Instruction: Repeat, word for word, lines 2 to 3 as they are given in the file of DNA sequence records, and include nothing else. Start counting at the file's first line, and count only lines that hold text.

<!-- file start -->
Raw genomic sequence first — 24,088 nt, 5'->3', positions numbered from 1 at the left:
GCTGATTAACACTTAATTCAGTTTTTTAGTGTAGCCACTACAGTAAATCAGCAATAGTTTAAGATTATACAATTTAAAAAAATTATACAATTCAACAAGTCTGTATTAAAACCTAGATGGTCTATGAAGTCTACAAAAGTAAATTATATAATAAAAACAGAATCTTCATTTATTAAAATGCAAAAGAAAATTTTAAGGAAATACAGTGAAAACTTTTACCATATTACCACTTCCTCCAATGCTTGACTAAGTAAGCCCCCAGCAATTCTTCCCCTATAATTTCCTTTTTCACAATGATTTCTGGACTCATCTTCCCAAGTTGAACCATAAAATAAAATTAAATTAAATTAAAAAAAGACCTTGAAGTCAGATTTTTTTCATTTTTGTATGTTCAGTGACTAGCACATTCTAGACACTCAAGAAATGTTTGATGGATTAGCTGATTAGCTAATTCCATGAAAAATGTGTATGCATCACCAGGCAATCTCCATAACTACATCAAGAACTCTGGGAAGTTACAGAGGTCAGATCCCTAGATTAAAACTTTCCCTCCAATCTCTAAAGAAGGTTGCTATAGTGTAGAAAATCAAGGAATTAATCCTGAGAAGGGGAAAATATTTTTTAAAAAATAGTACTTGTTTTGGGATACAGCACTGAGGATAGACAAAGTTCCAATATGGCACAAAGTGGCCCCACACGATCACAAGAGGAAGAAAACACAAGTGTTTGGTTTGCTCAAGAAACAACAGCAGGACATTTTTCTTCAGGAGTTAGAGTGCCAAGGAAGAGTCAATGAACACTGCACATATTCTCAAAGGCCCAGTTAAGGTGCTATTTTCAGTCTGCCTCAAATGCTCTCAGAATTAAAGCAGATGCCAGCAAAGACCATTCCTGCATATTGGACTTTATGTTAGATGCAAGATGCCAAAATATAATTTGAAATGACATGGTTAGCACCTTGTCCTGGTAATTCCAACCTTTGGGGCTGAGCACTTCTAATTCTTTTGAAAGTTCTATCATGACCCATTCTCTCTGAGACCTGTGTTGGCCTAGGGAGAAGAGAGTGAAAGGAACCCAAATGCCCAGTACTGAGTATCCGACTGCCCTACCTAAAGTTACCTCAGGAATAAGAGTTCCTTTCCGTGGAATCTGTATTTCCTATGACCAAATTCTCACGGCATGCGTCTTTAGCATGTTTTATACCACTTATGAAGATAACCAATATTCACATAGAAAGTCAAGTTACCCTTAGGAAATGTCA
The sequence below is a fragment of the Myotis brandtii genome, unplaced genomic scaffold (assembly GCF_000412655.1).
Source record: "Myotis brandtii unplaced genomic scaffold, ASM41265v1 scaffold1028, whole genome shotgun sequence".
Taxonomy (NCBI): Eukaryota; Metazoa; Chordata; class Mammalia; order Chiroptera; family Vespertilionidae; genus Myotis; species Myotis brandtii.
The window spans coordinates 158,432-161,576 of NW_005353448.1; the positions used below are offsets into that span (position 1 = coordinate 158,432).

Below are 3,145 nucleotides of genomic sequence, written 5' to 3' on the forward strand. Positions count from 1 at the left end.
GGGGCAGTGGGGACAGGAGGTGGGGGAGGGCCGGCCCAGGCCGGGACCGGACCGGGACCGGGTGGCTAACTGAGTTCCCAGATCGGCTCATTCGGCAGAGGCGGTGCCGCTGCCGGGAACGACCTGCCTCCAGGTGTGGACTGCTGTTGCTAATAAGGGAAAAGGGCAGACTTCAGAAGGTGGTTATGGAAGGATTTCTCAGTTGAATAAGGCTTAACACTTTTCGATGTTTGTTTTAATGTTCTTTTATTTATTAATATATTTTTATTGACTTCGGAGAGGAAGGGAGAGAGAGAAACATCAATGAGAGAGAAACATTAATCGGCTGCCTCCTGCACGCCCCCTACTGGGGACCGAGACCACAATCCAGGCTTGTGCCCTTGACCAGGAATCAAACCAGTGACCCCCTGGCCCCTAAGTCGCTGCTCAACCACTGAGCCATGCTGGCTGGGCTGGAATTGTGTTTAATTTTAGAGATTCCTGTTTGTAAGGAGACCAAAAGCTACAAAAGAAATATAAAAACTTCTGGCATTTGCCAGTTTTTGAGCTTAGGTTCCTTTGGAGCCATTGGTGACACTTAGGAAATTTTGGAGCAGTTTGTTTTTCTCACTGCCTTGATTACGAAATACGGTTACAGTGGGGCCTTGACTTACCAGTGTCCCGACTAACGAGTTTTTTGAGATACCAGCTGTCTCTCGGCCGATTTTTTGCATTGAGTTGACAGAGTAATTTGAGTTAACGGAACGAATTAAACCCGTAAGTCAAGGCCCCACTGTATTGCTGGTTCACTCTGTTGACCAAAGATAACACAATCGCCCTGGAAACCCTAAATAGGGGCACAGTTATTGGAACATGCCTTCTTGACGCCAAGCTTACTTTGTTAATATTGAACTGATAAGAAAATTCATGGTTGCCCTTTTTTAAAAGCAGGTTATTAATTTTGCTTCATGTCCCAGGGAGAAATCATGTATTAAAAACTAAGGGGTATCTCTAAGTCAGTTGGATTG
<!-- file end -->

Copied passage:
GCTGATTAACACTTAATTCAGTTTTTTAGTGTAGCCACTACAGTAAATCAGCAATAGTTTAAGATTATACAATTTAAAAAAATTATACAATTCAACAAGTCTGTATTAAAACCTAGATGGTCTATGAAGTCTACAAAAGTAAATTATATAATAAAAACAGAATCTTCATTTATTAAAATGCAAAAGAAAATTTTAAGGAAATACAGTGAAAACTTTTACCATATTACCACTTCCTCCAATGCTTGACTAAGTAAGCCCCCAGCAATTCTTCCCCTATAATTTCCTTTTTCACAATGATTTCTGGACTCATCTTCCCAAGTTGAACCATAAAATAAAATTAAATTAAATTAAAAAAAGACCTTGAAGTCAGATTTTTTTCATTTTTGTATGTTCAGTGACTAGCACATTCTAGACACTCAAGAAATGTTTGATGGATTAGCTGATTAGCTAATTCCATGAAAAATGTGTATGCATCACCAGGCAATCTCCATAACTACATCAAGAACTCTGGGAAGTTACAGAGGTCAGATCCCTAGATTAAAACTTTCCCTCCAATCTCTAAAGAAGGTTGCTATAGTGTAGAAAATCAAGGAATTAATCCTGAGAAGGGGAAAATATTTTTTAAAAAATAGTACTTGTTTTGGGATACAGCACTGAGGATAGACAAAGTTCCAATATGGCACAAAGTGGCCCCACACGATCACAAGAGGAAGAAAACACAAGTGTTTGGTTTGCTCAAGAAACAACAGCAGGACATTTTTCTTCAGGAGTTAGAGTGCCAAGGAAGAGTCAATGAACACTGCACATATTCTCAAAGGCCCAGTTAAGGTGCTATTTTCAGTCTGCCTCAAATGCTCTCAGAATTAAAGCAGATGCCAGCAAAGACCATTCCTGCATATTGGACTTTATGTTAGATGCAAGATGCCAAAATATAATTTGAAATGACATGGTTAGCACCTTGTCCTGGTAATTCCAACCTTTGGGGCTGAGCACTTCTAATTCTTTTGAAAGTTCTATCATGACCCATTCTCTCTGAGACCTGTGTTGGCCTAGGGAGAAGAGAGTGAAAGGAACCCAAATGCCCAGTACTGAGTATCCGACTGCCCTACCTAAAGTTACCTCAGGAATAAGAGTTCCTTTCCGTGGAATCTGTATTTCCTATGACCAAATTCTCACGGCATGCGTCTTTAGCATGTTTTATACCACTTATGAAGATAACCAATATTCACATAGAAAGTCAAGTTACCCTTAGGAAATGTCA
The sequence below is a fragment of the Myotis brandtii genome, unplaced genomic scaffold (assembly GCF_000412655.1).